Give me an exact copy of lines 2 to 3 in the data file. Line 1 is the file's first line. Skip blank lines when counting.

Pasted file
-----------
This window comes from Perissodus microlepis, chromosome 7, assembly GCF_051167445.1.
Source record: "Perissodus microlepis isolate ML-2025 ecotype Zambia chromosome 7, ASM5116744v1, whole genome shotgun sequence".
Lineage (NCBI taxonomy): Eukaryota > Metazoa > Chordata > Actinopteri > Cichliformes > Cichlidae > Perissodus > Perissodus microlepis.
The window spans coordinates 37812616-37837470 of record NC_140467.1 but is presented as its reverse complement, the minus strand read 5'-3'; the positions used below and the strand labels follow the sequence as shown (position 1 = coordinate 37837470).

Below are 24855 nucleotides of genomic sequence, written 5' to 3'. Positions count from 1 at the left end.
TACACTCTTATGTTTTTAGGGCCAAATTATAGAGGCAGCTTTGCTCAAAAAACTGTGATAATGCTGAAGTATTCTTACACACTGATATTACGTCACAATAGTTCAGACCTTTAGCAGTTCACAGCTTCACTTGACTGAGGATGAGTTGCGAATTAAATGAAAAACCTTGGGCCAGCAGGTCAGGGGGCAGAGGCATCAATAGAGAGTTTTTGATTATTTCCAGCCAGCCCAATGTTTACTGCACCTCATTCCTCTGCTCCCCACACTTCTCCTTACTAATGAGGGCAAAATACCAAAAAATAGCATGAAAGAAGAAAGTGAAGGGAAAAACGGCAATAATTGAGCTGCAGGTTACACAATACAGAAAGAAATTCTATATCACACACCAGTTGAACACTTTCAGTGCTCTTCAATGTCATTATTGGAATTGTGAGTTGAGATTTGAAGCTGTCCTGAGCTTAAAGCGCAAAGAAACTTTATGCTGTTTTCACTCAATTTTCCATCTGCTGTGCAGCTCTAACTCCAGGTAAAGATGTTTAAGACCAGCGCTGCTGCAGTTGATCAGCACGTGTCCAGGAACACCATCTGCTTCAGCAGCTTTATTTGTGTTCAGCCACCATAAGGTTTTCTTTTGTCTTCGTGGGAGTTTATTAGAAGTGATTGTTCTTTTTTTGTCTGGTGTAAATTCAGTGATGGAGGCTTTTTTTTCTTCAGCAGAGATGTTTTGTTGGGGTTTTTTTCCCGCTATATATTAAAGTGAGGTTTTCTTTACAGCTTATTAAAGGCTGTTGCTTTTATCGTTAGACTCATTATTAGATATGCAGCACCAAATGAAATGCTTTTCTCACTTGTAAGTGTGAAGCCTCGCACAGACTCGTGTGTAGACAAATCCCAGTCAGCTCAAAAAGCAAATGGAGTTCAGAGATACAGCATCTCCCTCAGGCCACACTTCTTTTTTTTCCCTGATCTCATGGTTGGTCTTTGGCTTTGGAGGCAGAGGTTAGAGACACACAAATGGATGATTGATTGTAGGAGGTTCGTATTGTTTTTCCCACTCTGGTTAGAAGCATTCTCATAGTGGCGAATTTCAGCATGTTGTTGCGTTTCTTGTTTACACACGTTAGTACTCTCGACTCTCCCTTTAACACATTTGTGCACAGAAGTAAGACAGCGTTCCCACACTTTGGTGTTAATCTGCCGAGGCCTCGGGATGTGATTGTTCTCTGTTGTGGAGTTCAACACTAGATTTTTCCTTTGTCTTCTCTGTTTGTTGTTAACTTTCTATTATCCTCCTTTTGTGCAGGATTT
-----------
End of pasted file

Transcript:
Source record: "Perissodus microlepis isolate ML-2025 ecotype Zambia chromosome 7, ASM5116744v1, whole genome shotgun sequence".
Lineage (NCBI taxonomy): Eukaryota > Metazoa > Chordata > Actinopteri > Cichliformes > Cichlidae > Perissodus > Perissodus microlepis.